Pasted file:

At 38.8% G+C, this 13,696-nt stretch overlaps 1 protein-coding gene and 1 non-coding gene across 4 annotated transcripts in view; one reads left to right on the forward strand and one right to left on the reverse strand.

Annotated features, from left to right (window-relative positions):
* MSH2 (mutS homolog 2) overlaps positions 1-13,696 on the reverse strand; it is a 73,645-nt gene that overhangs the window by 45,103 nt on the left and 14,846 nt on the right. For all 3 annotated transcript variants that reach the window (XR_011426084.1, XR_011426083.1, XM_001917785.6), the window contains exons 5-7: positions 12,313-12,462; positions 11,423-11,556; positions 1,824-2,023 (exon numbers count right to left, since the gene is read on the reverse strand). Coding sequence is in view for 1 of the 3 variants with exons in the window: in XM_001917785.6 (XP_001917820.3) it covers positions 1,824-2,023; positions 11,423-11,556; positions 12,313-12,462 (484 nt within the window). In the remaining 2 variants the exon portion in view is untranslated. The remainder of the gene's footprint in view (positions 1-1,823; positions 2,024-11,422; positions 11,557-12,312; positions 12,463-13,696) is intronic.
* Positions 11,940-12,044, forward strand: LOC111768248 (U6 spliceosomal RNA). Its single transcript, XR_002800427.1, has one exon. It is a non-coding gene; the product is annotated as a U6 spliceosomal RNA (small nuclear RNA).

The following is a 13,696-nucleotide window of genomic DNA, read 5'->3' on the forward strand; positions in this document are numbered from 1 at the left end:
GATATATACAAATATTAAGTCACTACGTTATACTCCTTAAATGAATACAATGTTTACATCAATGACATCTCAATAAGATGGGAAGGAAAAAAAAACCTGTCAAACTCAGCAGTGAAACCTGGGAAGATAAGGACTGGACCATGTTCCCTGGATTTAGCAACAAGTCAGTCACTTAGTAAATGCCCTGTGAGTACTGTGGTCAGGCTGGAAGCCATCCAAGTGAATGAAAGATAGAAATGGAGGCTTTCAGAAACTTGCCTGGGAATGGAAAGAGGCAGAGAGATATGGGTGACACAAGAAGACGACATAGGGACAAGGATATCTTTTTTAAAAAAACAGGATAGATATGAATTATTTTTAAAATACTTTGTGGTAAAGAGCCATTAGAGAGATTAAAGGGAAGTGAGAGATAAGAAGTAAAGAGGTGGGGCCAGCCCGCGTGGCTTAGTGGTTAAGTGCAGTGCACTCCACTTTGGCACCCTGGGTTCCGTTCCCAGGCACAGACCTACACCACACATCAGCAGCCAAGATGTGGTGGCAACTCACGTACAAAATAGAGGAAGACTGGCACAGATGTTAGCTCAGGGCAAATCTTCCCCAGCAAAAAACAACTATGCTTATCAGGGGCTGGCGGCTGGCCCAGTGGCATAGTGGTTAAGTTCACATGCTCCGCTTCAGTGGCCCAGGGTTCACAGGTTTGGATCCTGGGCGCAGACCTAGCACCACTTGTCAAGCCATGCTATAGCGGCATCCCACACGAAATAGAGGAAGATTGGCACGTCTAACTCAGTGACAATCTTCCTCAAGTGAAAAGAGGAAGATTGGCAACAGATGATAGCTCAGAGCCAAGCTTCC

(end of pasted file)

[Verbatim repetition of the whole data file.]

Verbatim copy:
At 38.8% G+C, this 13,696-nt stretch overlaps 1 protein-coding gene and 1 non-coding gene across 4 annotated transcripts in view; one reads left to right on the forward strand and one right to left on the reverse strand.

Annotated features, from left to right (window-relative positions):
* MSH2 (mutS homolog 2) overlaps positions 1-13,696 on the reverse strand; it is a 73,645-nt gene that overhangs the window by 45,103 nt on the left and 14,846 nt on the right. For all 3 annotated transcript variants that reach the window (XR_011426084.1, XR_011426083.1, XM_001917785.6), the window contains exons 5-7: positions 12,313-12,462; positions 11,423-11,556; positions 1,824-2,023 (exon numbers count right to left, since the gene is read on the reverse strand). Coding sequence is in view for 1 of the 3 variants with exons in the window: in XM_001917785.6 (XP_001917820.3) it covers positions 1,824-2,023; positions 11,423-11,556; positions 12,313-12,462 (484 nt within the window). In the remaining 2 variants the exon portion in view is untranslated. The remainder of the gene's footprint in view (positions 1-1,823; positions 2,024-11,422; positions 11,557-12,312; positions 12,463-13,696) is intronic.
* Positions 11,940-12,044, forward strand: LOC111768248 (U6 spliceosomal RNA). Its single transcript, XR_002800427.1, has one exon. It is a non-coding gene; the product is annotated as a U6 spliceosomal RNA (small nuclear RNA).

The following is a 13,696-nucleotide window of genomic DNA, read 5'->3' on the forward strand; positions in this document are numbered from 1 at the left end:
GATATATACAAATATTAAGTCACTACGTTATACTCCTTAAATGAATACAATGTTTACATCAATGACATCTCAATAAGATGGGAAGGAAAAAAAAACCTGTCAAACTCAGCAGTGAAACCTGGGAAGATAAGGACTGGACCATGTTCCCTGGATTTAGCAACAAGTCAGTCACTTAGTAAATGCCCTGTGAGTACTGTGGTCAGGCTGGAAGCCATCCAAGTGAATGAAAGATAGAAATGGAGGCTTTCAGAAACTTGCCTGGGAATGGAAAGAGGCAGAGAGATATGGGTGACACAAGAAGACGACATAGGGACAAGGATATCTTTTTTAAAAAAACAGGATAGATATGAATTATTTTTAAAATACTTTGTGGTAAAGAGCCATTAGAGAGATTAAAGGGAAGTGAGAGATAAGAAGTAAAGAGGTGGGGCCAGCCCGCGTGGCTTAGTGGTTAAGTGCAGTGCACTCCACTTTGGCACCCTGGGTTCCGTTCCCAGGCACAGACCTACACCACACATCAGCAGCCAAGATGTGGTGGCAACTCACGTACAAAATAGAGGAAGACTGGCACAGATGTTAGCTCAGGGCAAATCTTCCCCAGCAAAAAACAACTATGCTTATCAGGGGCTGGCGGCTGGCCCAGTGGCATAGTGGTTAAGTTCACATGCTCCGCTTCAGTGGCCCAGGGTTCACAGGTTTGGATCCTGGGCGCAGACCTAGCACCACTTGTCAAGCCATGCTATAGCGGCATCCCACACGAAATAGAGGAAGATTGGCACGTCTAACTCAGTGACAATCTTCCTCAAGTGAAAAGAGGAAGATTGGCAACAGATGATAGCTCAGAGCCAAGCTTCC